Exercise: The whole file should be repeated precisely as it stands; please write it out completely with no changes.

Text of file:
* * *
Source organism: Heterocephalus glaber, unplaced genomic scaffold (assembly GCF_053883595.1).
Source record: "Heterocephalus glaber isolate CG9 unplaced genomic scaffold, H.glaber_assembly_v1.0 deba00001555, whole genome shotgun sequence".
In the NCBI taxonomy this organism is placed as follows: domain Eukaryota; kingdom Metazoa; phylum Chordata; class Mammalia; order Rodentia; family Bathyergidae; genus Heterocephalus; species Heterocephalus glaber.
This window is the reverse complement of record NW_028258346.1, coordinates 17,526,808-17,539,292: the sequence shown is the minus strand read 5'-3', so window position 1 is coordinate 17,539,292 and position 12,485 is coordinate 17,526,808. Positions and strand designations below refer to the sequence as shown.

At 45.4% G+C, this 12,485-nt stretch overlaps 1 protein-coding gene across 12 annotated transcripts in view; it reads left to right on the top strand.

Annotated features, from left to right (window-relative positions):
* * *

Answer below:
Source organism: Heterocephalus glaber, unplaced genomic scaffold (assembly GCF_053883595.1).
Source record: "Heterocephalus glaber isolate CG9 unplaced genomic scaffold, H.glaber_assembly_v1.0 deba00001555, whole genome shotgun sequence".
In the NCBI taxonomy this organism is placed as follows: domain Eukaryota; kingdom Metazoa; phylum Chordata; class Mammalia; order Rodentia; family Bathyergidae; genus Heterocephalus; species Heterocephalus glaber.
This window is the reverse complement of record NW_028258346.1, coordinates 17,526,808-17,539,292: the sequence shown is the minus strand read 5'-3', so window position 1 is coordinate 17,539,292 and position 12,485 is coordinate 17,526,808. Positions and strand designations below refer to the sequence as shown.

At 45.4% G+C, this 12,485-nt stretch overlaps 1 protein-coding gene across 12 annotated transcripts in view; it reads left to right on the top strand.

Annotated features, from left to right (window-relative positions):